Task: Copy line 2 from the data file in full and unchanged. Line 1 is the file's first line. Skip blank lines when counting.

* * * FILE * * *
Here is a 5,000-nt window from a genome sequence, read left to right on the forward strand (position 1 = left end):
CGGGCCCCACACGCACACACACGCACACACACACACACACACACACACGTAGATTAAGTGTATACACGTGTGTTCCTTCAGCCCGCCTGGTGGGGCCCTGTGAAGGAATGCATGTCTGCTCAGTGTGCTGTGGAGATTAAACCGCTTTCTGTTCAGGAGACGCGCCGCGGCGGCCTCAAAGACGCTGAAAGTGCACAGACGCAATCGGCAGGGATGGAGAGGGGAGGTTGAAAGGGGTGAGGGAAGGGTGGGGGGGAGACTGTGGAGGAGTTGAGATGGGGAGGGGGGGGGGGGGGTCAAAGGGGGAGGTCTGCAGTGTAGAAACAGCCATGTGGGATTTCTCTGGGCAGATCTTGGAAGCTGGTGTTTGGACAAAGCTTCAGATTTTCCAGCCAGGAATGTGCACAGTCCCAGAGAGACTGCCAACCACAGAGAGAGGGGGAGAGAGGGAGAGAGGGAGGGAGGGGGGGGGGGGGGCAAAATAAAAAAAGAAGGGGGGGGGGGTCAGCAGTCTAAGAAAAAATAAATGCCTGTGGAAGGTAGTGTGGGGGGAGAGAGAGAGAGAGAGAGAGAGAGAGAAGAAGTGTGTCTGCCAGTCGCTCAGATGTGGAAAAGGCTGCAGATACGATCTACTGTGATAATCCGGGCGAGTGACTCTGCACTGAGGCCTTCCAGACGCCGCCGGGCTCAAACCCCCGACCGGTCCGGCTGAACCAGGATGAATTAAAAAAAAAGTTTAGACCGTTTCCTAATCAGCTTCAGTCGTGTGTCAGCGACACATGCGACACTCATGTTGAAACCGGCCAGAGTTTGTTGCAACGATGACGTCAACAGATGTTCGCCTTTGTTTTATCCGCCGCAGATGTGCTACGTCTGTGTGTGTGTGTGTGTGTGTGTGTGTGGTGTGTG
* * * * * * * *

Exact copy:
CGGGCCCCACACGCACACACACGCACACACACACACACACACACACACGTAGATTAAGTGTATACACGTGTGTTCCTTCAGCCCGCCTGGTGGGGCCCTGTGAAGGAATGCATGTCTGCTCAGTGTGCTGTGGAGATTAAACCGCTTTCTGTTCAGGAGACGCGCCGCGGCGGCCTCAAAGACGCTGAAAGTGCACAGACGCAATCGGCAGGGATGGAGAGGGGAGGTTGAAAGGGGTGAGGGAAGGGTGGGGGGGAGACTGTGGAGGAGTTGAGATGGGGAGGGGGGGGGGGGGGTCAAAGGGGGAGGTCTGCAGTGTAGAAACAGCCATGTGGGATTTCTCTGGGCAGATCTTGGAAGCTGGTGTTTGGACAAAGCTTCAGATTTTCCAGCCAGGAATGTGCACAGTCCCAGAGAGACTGCCAACCACAGAGAGAGGGGGAGAGAGGGAGAGAGGGAGGGAGGGGGGGGGGGGGGCAAAATAAAAAAAGAAGGGGGGGGGGGTCAGCAGTCTAAGAAAAAATAAATGCCTGTGGAAGGTAGTGTGGGGGGAGAGAGAGAGAGAGAGAGAGAGAGAGAAGAAGTGTGTCTGCCAGTCGCTCAGATGTGGAAAAGGCTGCAGATACGATCTACTGTGATAATCCGGGCGAGTGACTCTGCACTGAGGCCTTCCAGACGCCGCCGGGCTCAAACCCCCGACCGGTCCGGCTGAACCAGGATGAATTAAAAAAAAAGTTTAGACCGTTTCCTAATCAGCTTCAGTCGTGTGTCAGCGACACATGCGACACTCATGTTGAAACCGGCCAGAGTTTGTTGCAACGATGACGTCAACAGATGTTCGCCTTTGTTTTATCCGCCGCAGATGTGCTACGTCTGTGTGTGTGTGTGTGTGTGTGTGTGTGGTGTGTG